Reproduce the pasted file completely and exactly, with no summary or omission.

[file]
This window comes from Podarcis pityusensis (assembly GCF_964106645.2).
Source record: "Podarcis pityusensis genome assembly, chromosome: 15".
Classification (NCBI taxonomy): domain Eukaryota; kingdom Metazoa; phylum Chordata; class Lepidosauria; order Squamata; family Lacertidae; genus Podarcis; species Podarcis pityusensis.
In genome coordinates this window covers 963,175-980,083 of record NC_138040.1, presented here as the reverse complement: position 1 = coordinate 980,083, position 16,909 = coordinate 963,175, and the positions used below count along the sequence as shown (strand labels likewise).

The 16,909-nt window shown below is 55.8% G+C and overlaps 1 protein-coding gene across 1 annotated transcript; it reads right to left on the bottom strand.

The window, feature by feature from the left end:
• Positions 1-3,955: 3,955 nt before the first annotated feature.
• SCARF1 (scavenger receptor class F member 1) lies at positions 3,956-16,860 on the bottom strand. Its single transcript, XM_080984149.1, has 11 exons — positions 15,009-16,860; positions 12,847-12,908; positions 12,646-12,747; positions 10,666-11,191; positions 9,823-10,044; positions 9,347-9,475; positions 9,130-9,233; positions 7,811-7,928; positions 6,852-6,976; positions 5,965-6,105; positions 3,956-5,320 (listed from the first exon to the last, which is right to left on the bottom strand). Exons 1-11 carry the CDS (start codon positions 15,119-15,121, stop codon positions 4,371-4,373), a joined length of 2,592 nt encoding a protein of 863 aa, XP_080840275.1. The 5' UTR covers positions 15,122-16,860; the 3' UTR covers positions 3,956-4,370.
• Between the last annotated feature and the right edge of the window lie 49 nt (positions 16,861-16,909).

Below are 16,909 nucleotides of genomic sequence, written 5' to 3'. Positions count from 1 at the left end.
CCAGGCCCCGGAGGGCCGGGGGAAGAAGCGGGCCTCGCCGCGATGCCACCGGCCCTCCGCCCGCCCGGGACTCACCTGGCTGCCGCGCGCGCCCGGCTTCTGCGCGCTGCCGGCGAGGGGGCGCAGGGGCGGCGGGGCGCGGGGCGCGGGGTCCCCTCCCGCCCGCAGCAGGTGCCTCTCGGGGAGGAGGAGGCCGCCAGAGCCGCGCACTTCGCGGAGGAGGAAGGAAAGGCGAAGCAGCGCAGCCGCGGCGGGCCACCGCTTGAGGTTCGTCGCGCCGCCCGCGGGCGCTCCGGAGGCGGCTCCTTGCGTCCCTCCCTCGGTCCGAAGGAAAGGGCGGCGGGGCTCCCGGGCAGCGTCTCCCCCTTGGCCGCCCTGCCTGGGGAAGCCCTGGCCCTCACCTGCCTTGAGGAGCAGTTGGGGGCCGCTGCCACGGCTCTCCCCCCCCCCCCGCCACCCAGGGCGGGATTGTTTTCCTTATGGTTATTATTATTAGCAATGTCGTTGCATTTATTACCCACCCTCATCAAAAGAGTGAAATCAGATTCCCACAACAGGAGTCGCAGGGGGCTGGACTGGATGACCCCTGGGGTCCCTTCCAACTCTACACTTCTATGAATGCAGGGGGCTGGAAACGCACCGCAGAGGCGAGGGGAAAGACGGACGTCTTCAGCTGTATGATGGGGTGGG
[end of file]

This window comes from Podarcis pityusensis (assembly GCF_964106645.2).
Source record: "Podarcis pityusensis genome assembly, chromosome: 15".
Classification (NCBI taxonomy): domain Eukaryota; kingdom Metazoa; phylum Chordata; class Lepidosauria; order Squamata; family Lacertidae; genus Podarcis; species Podarcis pityusensis.
In genome coordinates this window covers 963,175-980,083 of record NC_138040.1, presented here as the reverse complement: position 1 = coordinate 980,083, position 16,909 = coordinate 963,175, and the positions used below count along the sequence as shown (strand labels likewise).

The 16,909-nt window shown below is 55.8% G+C and overlaps 1 protein-coding gene across 1 annotated transcript; it reads right to left on the bottom strand.

The window, feature by feature from the left end:
• Positions 1-3,955: 3,955 nt before the first annotated feature.
• SCARF1 (scavenger receptor class F member 1) lies at positions 3,956-16,860 on the bottom strand. Its single transcript, XM_080984149.1, has 11 exons — positions 15,009-16,860; positions 12,847-12,908; positions 12,646-12,747; positions 10,666-11,191; positions 9,823-10,044; positions 9,347-9,475; positions 9,130-9,233; positions 7,811-7,928; positions 6,852-6,976; positions 5,965-6,105; positions 3,956-5,320 (listed from the first exon to the last, which is right to left on the bottom strand). Exons 1-11 carry the CDS (start codon positions 15,119-15,121, stop codon positions 4,371-4,373), a joined length of 2,592 nt encoding a protein of 863 aa, XP_080840275.1. The 5' UTR covers positions 15,122-16,860; the 3' UTR covers positions 3,956-4,370.
• Between the last annotated feature and the right edge of the window lie 49 nt (positions 16,861-16,909).

Below are 16,909 nucleotides of genomic sequence, written 5' to 3'. Positions count from 1 at the left end.
CCAGGCCCCGGAGGGCCGGGGGAAGAAGCGGGCCTCGCCGCGATGCCACCGGCCCTCCGCCCGCCCGGGACTCACCTGGCTGCCGCGCGCGCCCGGCTTCTGCGCGCTGCCGGCGAGGGGGCGCAGGGGCGGCGGGGCGCGGGGCGCGGGGTCCCCTCCCGCCCGCAGCAGGTGCCTCTCGGGGAGGAGGAGGCCGCCAGAGCCGCGCACTTCGCGGAGGAGGAAGGAAAGGCGAAGCAGCGCAGCCGCGGCGGGCCACCGCTTGAGGTTCGTCGCGCCGCCCGCGGGCGCTCCGGAGGCGGCTCCTTGCGTCCCTCCCTCGGTCCGAAGGAAAGGGCGGCGGGGCTCCCGGGCAGCGTCTCCCCCTTGGCCGCCCTGCCTGGGGAAGCCCTGGCCCTCACCTGCCTTGAGGAGCAGTTGGGGGCCGCTGCCACGGCTCTCCCCCCCCCCCCGCCACCCAGGGCGGGATTGTTTTCCTTATGGTTATTATTATTAGCAATGTCGTTGCATTTATTACCCACCCTCATCAAAAGAGTGAAATCAGATTCCCACAACAGGAGTCGCAGGGGGCTGGACTGGATGACCCCTGGGGTCCCTTCCAACTCTACACTTCTATGAATGCAGGGGGCTGGAAACGCACCGCAGAGGCGAGGGGAAAGACGGACGTCTTCAGCTGTATGATGGGGTGGG